Oct 14


“Most diseases can be separated from one’s self … schizophrenia is something we are.” So begins Mark Vonnegut’s depiction of his descent into, and eventual emergence from, mental illness. As a recent college graduate, self-avowed hippie, and son of a counterculture hero, Vonnegut begins to experience increasingly delusional thinking, suicidal thoughts, and physical incapacity. In February 1971 he is committed to a psychiatric hospital.

Read more about The Eden Express: A Memoir of Insanity.

Sep 13


I’ve never had anorexia, but I know it well. I see it on the street, in the gaunt and sunken face, the bony chest, the spindly arms of an emaciated woman. I’ve come to recognize the flat look of despair, the hopelessness that follows, inevitably, from years of starvation. I think: That could have been my daughter. It wasn’t. It’s not. If I have anything to say about it, it won’t be. Millions of families are affected by eating disorders, which usually strike young women between the ages of fou…

Read more about Brave Girl Eating: A Family’s Struggle with Anorexia.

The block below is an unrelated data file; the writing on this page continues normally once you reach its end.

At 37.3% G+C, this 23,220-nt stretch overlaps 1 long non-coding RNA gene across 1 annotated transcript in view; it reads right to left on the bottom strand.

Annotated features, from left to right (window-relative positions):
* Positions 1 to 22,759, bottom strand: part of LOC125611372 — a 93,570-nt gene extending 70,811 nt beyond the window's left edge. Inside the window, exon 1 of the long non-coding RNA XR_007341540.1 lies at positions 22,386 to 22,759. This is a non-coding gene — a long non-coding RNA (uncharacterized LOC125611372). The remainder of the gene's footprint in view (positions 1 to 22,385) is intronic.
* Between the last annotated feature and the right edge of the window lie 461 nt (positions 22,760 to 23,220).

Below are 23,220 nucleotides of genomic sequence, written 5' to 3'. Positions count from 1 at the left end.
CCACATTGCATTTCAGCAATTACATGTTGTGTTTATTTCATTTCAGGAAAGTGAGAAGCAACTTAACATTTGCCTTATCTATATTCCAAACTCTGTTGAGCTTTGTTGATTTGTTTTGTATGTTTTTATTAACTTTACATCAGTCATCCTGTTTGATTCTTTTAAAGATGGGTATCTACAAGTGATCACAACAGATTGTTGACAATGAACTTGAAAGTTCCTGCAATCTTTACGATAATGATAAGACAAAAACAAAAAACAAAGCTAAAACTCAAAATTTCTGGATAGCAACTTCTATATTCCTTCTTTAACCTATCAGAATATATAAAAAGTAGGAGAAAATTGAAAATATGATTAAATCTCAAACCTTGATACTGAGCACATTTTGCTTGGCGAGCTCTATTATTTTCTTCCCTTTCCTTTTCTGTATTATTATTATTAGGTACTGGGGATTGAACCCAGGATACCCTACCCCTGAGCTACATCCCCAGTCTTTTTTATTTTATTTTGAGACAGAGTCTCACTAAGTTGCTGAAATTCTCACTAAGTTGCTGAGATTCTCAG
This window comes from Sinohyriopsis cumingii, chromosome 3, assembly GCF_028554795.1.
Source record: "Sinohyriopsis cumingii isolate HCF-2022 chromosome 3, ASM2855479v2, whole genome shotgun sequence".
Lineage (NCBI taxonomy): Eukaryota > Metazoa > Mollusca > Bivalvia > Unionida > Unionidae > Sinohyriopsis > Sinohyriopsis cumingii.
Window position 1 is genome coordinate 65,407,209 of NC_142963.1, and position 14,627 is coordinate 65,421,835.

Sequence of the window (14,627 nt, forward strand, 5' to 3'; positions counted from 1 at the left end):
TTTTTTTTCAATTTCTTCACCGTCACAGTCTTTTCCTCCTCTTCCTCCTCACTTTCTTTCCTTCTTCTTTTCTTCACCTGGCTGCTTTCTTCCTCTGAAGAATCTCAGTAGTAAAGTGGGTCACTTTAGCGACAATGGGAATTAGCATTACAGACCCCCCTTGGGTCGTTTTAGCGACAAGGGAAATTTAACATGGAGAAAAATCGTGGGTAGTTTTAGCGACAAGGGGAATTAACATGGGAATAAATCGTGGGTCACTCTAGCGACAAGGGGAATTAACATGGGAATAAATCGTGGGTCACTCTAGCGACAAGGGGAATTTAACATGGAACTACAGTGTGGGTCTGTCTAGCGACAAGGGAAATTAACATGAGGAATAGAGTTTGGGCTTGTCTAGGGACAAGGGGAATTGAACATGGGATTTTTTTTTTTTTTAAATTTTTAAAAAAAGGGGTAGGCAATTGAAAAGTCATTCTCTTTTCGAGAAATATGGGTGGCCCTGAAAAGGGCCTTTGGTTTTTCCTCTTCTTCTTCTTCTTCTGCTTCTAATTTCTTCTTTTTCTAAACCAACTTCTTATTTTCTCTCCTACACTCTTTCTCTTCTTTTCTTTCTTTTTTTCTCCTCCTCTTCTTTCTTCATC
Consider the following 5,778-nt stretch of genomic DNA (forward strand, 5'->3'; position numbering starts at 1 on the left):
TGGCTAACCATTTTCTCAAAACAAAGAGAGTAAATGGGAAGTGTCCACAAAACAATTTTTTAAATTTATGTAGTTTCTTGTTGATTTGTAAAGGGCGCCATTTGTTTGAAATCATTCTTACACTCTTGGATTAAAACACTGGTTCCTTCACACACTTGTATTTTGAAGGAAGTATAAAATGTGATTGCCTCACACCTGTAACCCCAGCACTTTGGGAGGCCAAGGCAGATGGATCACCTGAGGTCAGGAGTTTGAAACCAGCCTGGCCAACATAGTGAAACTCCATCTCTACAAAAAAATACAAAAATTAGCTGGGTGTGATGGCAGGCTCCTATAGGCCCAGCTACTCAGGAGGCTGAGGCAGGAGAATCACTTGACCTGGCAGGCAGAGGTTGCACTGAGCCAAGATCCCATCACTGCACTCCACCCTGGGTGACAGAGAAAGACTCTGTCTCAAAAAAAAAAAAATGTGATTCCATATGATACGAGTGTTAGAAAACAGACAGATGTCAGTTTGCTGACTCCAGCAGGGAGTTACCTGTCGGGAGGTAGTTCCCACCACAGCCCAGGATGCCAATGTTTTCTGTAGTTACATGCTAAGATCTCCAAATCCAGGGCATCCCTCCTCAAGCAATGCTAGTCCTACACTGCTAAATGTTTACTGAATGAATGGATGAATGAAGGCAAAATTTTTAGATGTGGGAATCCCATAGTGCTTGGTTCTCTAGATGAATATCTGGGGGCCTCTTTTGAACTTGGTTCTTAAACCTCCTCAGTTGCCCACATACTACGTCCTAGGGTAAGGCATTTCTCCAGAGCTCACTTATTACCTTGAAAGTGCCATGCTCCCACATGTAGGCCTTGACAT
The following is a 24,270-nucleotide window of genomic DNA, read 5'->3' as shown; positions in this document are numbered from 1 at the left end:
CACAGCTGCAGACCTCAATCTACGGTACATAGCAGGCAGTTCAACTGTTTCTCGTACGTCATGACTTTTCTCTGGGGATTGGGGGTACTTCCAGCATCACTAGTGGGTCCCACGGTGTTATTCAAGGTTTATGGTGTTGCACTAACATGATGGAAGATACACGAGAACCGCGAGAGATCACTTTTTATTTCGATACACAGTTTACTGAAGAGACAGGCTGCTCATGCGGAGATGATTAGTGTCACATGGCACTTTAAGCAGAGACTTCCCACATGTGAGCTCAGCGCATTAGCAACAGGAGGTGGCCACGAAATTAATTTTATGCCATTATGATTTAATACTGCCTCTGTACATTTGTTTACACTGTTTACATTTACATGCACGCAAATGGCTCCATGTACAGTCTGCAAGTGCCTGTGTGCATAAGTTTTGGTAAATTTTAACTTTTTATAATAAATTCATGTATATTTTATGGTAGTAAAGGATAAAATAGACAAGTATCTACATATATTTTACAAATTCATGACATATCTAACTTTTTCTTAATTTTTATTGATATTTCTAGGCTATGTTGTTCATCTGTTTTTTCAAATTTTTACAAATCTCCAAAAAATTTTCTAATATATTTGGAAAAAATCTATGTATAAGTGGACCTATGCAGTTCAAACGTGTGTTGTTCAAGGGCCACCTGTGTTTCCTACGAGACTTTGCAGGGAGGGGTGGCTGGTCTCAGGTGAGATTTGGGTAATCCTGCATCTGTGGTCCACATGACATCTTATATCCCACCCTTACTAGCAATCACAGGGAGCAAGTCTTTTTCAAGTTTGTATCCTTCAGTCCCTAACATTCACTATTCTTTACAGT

Sep 11


In 1983, Jane Bernstein had everything she ever wanted: a healthy four-year-old daughter, Charlotte; a happy marriage; a highly praised first novel; and a brand new baby, Rachel. But by the time Rachel was six weeks old, a neuro-ophthalmologist told Jane and her husband that their baby was blind. Although there was some hope that Rachel might gain partial vision as she grew, her condition was one that often resulted in seizure disorders and intellectual impairment. So began a series of medical a…

Read more about Loving Rachel: A Family’s Journey from Grief.

Aug 30


Traffic jams, bills, bad weather, and work are things we all complain about. But Kyle Maynard doesn’t complain. Born without arms or legs below his elbows and knees, he excels: as a champion athlete, inspirational speaker, college student (who can use a cell phone, type fifty words a minute, and maintain an A average), and male model. No Excuses is his inspirational autobiography that shows how a positive can-do attitude gives someone we might see as disadvantaged the advantage over life.

Read more about No Excuses: The True Story of a Congenital Amputee Who Became a Champion in Wrestling and in Life.

Jul 11

Humorist Cathy Crimmins has written a deeply personal, wrenching, and often hilarious account of the effects of traumatic brain injury, not only on the victim, in this case her husband, but on the family.

When her husband Alan is injured in a speedboat accident, Cathy Crimmins reluctantly assumes the role of caregiver and learns to cope with the person he has become. No longer the man who loved obscure Japanese cinema and wry humor, Crimmins’ husband has emer… More >>

Where is the Mango Princess? A Journey Back from Brain Injury

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